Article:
Regional airline company Champlain Enterprises, specifically its subsidiary CommuteAir, recently suffered a data breach, where a Swiss hacker gained access to the federal Terrorist Screening Database and “no-fly” list. This is after Champlain Enterprises received more than $73 million in financial assistance from the U.S. Treasury.
The sensitive data was held on an unsecured server in an unencrypted Excel sheet, making it easy for the hacker to gain access to the 1.5 million names — including aliases — that the U.S. government has put on a “no-fly list” due to suspicion or concern over terrorism, according to Fox Business. The breach also revealed company data, including private information on almost 1,000 CommuteAir employees.
CommuteAir contracts with major airlines like United to help them cover shorter regional routes. Over the course of the pandemic, its parent company received more than $73 million in assistance from the federal government as part of its Payroll Support Program, which was meant to help airlines keep its workers on the payroll, and was distributed over three rounds in 2020 and 2021.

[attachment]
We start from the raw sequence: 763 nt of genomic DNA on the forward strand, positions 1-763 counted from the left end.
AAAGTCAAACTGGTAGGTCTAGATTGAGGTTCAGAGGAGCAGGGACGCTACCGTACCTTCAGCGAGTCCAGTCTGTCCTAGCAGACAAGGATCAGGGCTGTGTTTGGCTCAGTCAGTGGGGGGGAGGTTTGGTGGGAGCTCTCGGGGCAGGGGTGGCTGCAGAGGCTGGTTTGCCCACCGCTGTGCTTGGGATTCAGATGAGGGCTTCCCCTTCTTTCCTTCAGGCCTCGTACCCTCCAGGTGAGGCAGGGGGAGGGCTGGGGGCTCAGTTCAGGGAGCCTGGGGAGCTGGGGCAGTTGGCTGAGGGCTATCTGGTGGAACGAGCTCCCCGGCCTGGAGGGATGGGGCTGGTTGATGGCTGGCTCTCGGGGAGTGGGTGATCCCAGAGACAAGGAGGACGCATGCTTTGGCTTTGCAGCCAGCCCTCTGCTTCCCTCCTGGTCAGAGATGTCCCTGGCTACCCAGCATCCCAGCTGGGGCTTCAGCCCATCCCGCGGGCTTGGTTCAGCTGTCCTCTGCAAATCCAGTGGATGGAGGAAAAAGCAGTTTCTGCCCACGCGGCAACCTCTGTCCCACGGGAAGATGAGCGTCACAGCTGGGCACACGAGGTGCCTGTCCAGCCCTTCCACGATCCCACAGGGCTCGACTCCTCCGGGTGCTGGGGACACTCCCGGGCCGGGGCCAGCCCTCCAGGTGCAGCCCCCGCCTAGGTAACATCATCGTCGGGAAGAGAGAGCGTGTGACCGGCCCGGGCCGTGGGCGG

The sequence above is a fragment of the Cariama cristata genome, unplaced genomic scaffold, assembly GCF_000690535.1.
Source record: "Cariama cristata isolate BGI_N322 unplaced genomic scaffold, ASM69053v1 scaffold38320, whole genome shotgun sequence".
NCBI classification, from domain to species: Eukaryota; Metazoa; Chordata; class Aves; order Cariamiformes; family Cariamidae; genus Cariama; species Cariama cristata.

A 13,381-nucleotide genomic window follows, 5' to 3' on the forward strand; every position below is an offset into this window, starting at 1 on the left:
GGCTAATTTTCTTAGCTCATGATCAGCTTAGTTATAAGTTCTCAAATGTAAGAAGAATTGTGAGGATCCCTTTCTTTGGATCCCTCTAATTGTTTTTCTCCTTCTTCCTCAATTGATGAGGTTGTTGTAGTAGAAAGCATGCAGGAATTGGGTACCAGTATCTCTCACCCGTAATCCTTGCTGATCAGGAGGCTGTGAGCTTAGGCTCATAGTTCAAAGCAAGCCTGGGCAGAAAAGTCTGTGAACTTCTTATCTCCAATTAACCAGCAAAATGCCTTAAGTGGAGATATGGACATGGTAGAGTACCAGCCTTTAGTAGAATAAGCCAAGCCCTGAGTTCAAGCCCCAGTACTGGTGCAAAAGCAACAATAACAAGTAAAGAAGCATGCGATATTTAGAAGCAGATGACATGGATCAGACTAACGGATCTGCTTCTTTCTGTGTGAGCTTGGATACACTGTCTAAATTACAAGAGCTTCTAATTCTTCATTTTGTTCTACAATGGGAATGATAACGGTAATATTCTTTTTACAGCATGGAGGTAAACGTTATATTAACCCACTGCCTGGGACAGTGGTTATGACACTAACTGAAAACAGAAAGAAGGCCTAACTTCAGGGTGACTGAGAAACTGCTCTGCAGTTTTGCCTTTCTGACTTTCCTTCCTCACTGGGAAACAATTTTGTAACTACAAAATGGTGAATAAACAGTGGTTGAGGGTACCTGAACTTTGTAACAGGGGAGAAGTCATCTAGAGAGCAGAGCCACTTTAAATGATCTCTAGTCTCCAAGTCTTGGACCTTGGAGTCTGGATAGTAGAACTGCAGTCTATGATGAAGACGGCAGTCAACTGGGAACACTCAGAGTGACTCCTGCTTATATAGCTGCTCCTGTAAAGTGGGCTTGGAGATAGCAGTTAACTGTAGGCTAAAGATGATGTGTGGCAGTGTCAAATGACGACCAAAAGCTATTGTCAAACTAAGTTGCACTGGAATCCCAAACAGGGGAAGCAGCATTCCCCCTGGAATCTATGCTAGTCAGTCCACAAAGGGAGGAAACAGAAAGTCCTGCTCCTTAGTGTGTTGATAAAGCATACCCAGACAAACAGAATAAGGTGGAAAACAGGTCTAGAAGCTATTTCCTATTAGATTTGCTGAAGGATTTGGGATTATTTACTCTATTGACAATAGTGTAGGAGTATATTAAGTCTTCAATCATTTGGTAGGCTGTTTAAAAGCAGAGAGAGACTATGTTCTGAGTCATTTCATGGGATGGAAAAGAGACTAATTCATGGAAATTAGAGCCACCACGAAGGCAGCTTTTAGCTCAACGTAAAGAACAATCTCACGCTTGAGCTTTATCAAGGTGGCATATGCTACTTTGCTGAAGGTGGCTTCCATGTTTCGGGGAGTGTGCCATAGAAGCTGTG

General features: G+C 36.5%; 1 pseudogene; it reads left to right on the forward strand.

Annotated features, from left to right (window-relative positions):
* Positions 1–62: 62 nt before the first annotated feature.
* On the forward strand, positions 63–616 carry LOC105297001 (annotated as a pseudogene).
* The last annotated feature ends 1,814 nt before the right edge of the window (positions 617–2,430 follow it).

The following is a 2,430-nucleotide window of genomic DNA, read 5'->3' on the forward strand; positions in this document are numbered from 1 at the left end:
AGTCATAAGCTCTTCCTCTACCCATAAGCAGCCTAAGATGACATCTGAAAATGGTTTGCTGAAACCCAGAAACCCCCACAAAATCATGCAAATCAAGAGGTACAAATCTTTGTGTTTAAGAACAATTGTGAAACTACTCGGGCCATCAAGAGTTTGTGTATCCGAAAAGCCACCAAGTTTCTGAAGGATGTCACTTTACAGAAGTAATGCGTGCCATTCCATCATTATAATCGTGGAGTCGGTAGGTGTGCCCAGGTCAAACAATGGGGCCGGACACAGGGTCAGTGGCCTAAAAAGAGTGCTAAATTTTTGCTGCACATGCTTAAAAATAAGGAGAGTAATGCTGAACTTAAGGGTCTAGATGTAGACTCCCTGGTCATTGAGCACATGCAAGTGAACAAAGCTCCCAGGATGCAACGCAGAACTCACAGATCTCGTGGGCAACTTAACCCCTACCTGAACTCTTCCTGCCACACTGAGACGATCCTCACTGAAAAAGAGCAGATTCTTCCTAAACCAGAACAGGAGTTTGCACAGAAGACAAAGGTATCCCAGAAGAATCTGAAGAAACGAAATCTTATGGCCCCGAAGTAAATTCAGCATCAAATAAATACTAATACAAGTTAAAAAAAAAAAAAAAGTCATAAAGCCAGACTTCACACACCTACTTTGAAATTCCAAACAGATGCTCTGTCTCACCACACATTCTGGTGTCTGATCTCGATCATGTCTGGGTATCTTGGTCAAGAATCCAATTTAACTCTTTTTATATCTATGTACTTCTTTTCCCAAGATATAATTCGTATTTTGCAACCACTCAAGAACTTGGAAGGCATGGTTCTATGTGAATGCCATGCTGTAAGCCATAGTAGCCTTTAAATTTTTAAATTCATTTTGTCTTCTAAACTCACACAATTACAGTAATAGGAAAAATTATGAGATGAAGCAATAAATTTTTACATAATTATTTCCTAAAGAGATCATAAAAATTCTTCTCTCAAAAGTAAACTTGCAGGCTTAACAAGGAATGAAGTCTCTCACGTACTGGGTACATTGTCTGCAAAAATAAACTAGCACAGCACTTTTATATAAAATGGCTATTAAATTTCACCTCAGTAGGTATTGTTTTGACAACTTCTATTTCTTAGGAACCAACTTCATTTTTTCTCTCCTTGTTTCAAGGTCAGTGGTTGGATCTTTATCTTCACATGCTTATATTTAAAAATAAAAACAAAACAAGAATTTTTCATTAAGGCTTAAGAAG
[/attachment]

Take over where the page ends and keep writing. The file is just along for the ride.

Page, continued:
Despite $73 million in federal assistance, the airline company was unable to keep its sensitive data secure or encrypted. Companies that take federal money and are trusted with sensitive public data like no-fly lists should at least be able to ensure that data is secure.
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